The HSE trim adds satellite navigation, 20-inch alloy wheels and LED headlamps. Top of the range HSE Luxury features include Windsor Leather upholstery, 20-inch alloy wheels, air suspension, a panoramic sunroof and power third row seats.
Prices start at $49,990 and run up to $65,950, the base price for the Namib Orange HSE Luxury Td6 I drove. The diesel engine option is priced just $2,000 above the standard 340-HP turbocharged V6 on the HSE and HSE Luxury and is well worth the money for the added fuel savings.
My media-loan vehicle was really loaded with options and topped out at $80,150.
SE models have full time four-wheel drive, a single-speed transfer case and adjustable Terrain Response. The HSE and HSE Luxury models come with a two-speed transfer case with low-range gearing and locking center differential. The Discovery is well equipped for off-road adventures. It has up to 11.1 inches of ground clearance and can wade through about 35 inches of water. An adjustable air suspension is optional, as is a two-speed transfer case with a low range for off-roading.
I mentioned I had previously briefly driven the Discovery. That was at the Spring Rally produced by the Midwest Automotive Media Association (MAMA) at Road America in Elkhart Lake, Wisconsin. At this event, in addition to street and track driving, we do some off-roading with a number of different vehicles. This past Spring the new Discovery was one of them. Coached through the rugged trails by Land Rover’s own Off-Road Experience team, the Discovery demonstrated its off-road prowess without compromise.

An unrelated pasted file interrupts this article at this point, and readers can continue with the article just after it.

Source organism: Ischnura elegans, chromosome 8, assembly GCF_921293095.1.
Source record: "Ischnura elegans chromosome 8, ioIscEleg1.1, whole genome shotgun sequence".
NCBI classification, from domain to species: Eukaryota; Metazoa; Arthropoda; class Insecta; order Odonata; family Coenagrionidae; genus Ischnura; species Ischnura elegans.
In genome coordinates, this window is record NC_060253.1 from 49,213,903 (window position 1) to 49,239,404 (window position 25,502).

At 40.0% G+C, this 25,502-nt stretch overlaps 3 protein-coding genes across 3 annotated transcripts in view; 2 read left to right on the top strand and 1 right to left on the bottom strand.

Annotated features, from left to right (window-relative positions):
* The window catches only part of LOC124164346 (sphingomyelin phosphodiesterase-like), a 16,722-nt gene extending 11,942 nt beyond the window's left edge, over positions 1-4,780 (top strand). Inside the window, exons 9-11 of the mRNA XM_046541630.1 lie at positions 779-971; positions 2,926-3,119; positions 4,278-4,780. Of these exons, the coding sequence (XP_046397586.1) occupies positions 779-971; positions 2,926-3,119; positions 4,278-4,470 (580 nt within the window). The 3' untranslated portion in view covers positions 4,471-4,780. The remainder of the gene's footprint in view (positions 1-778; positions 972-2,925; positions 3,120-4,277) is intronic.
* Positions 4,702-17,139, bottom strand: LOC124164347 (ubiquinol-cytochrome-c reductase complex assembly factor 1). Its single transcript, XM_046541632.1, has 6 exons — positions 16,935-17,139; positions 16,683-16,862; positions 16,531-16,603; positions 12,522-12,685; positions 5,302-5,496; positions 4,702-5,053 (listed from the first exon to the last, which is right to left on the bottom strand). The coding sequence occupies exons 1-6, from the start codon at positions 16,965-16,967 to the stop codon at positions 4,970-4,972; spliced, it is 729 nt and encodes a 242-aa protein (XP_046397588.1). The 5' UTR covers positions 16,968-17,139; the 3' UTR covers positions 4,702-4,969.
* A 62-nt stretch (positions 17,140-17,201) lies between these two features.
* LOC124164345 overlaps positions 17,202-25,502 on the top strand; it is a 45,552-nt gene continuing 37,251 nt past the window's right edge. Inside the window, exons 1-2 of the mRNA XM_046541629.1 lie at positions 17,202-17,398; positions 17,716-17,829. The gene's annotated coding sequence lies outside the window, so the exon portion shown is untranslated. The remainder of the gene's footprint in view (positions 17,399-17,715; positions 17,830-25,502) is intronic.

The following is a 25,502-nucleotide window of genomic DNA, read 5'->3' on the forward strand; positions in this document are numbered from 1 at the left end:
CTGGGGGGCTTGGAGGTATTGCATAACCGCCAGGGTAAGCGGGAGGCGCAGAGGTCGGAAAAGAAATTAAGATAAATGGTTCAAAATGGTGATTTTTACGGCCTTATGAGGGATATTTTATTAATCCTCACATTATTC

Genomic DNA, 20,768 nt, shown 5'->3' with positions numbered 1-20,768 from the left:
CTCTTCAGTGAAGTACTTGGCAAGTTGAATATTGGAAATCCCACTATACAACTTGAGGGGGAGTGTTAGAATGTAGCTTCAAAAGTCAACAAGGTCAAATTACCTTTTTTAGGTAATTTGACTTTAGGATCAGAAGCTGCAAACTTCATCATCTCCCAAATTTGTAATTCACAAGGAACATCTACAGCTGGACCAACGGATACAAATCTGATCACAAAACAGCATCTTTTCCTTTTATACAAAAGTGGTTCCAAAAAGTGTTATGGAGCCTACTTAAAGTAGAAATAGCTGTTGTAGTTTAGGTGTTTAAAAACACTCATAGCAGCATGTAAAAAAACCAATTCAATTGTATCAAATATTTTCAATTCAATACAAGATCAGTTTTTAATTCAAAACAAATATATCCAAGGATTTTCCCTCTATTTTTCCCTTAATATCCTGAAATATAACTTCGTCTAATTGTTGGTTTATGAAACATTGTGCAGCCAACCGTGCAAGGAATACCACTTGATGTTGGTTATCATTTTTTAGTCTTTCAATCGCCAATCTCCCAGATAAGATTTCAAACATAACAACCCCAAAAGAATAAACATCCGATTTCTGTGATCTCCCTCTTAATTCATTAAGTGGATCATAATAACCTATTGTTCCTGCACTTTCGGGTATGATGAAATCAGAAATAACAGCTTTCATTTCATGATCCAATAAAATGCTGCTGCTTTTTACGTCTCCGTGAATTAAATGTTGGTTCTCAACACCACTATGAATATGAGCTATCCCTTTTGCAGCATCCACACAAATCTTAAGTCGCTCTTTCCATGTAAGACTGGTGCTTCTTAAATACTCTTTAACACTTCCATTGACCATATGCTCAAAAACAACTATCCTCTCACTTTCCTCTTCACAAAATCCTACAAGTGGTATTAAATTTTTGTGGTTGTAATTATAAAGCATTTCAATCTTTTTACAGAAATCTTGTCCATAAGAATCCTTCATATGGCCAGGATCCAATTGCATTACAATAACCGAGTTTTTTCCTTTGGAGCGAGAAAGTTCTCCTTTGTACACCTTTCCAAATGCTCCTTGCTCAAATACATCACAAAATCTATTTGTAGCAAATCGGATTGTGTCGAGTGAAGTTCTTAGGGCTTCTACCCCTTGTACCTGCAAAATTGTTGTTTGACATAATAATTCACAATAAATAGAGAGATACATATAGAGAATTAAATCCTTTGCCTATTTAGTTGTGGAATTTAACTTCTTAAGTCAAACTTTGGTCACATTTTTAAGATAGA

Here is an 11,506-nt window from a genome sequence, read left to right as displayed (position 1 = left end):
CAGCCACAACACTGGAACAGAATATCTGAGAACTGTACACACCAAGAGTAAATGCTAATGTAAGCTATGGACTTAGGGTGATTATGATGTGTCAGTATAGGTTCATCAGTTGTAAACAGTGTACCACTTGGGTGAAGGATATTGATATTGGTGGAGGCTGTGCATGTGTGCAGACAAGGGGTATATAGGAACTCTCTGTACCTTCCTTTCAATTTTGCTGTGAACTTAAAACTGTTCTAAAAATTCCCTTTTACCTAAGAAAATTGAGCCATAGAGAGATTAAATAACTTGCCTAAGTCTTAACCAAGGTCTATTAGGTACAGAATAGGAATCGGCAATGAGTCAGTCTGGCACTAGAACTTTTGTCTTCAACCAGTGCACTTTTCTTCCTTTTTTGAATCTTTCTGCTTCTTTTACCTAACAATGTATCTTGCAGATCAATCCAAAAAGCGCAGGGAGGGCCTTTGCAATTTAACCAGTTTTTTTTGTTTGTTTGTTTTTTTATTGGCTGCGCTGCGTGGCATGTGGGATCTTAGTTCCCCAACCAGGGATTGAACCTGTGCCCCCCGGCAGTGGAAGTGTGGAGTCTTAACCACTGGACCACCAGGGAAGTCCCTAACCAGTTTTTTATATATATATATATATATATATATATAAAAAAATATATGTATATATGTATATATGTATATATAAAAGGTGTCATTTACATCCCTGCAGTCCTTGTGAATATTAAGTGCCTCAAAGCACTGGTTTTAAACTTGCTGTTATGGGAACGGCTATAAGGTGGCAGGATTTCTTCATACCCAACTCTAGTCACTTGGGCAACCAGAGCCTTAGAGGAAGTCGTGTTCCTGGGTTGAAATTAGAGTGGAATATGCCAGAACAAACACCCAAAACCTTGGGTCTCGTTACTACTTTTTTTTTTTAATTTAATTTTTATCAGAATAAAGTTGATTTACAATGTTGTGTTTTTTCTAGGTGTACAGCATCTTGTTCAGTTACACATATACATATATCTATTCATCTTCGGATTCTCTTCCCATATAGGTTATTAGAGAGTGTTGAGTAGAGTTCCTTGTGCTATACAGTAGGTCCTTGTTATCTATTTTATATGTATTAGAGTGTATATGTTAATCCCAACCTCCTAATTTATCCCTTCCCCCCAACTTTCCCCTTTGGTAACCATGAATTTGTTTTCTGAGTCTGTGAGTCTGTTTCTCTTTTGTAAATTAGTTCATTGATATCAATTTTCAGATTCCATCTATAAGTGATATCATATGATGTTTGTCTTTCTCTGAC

For on road driving, driver-assistance safety technology available on the Discovery incudes automatic emergency braking, pedestrian detection, lane-departure warning, lane keep assist, blind-spot assist, 360-degree parking assist, adaptive cruise control, traffic-sign recognition, and driver-condition monitor.
The 16-way power-adjustable memory front seats make for great comfort and the power tilt/telescoping steering wheel give you the perfect driving position. Configuring the rear seats is easy with the Intelligent Seat Fold function. It allows you to configure the second- and third-row seats with controls on the infotainment screen, the liftgate, the rear doors or remotely through a smartphone app. Rear cargo volume is 43.5 cu. ft. behind the second-row seats. If more space is needed, folding the second row seats provides up to 88.3 cu. ft. of carrying capacity. With all seven seats in place, the available loadspace is still a useful 9.1 cu. ft.
More information and specifications can be found at www.landroverusa.com.
Overall I found the Discovery very comfortable and pleasant to drive, whether it be around town or on long highway road trips. The interior cabin is quiet with no disturbing wind or tire noise. Its tall ride height and narrow width produce a bit of body roll around curves. However, you never feel uncomfortable or not in control. The Discovery delivers a smooth, comfortable ride and yet has outstanding off-road capability.
© 2017 Larry Nutson, the Chicago Car Guy